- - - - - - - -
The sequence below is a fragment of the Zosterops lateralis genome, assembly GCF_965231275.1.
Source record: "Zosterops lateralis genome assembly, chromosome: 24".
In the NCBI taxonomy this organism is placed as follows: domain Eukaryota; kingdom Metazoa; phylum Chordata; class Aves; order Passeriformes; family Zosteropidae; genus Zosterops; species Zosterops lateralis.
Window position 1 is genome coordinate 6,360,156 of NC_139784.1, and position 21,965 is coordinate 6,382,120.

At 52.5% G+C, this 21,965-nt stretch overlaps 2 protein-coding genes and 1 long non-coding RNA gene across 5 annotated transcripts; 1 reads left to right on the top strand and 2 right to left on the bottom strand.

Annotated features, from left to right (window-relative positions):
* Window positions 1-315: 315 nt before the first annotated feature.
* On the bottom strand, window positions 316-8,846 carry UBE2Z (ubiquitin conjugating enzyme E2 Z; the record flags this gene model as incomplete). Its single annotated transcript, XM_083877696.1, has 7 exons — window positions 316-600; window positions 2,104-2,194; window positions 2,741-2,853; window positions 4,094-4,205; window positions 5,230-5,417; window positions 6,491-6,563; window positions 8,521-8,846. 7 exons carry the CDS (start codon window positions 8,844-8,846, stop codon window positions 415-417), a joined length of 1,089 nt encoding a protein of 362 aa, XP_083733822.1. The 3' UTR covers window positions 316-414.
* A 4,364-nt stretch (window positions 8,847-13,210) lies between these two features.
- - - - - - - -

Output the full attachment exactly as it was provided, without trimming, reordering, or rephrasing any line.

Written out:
The sequence below is a fragment of the Zosterops lateralis genome, assembly GCF_965231275.1.
Source record: "Zosterops lateralis genome assembly, chromosome: 24".
In the NCBI taxonomy this organism is placed as follows: domain Eukaryota; kingdom Metazoa; phylum Chordata; class Aves; order Passeriformes; family Zosteropidae; genus Zosterops; species Zosterops lateralis.
Window position 1 is genome coordinate 6,360,156 of NC_139784.1, and position 21,965 is coordinate 6,382,120.

At 52.5% G+C, this 21,965-nt stretch overlaps 2 protein-coding genes and 1 long non-coding RNA gene across 5 annotated transcripts; 1 reads left to right on the top strand and 2 right to left on the bottom strand.

Annotated features, from left to right (window-relative positions):
* Window positions 1-315: 315 nt before the first annotated feature.
* On the bottom strand, window positions 316-8,846 carry UBE2Z (ubiquitin conjugating enzyme E2 Z; the record flags this gene model as incomplete). Its single annotated transcript, XM_083877696.1, has 7 exons — window positions 316-600; window positions 2,104-2,194; window positions 2,741-2,853; window positions 4,094-4,205; window positions 5,230-5,417; window positions 6,491-6,563; window positions 8,521-8,846. 7 exons carry the CDS (start codon window positions 8,844-8,846, stop codon window positions 415-417), a joined length of 1,089 nt encoding a protein of 362 aa, XP_083733822.1. The 3' UTR covers window positions 316-414.
* A 4,364-nt stretch (window positions 8,847-13,210) lies between these two features.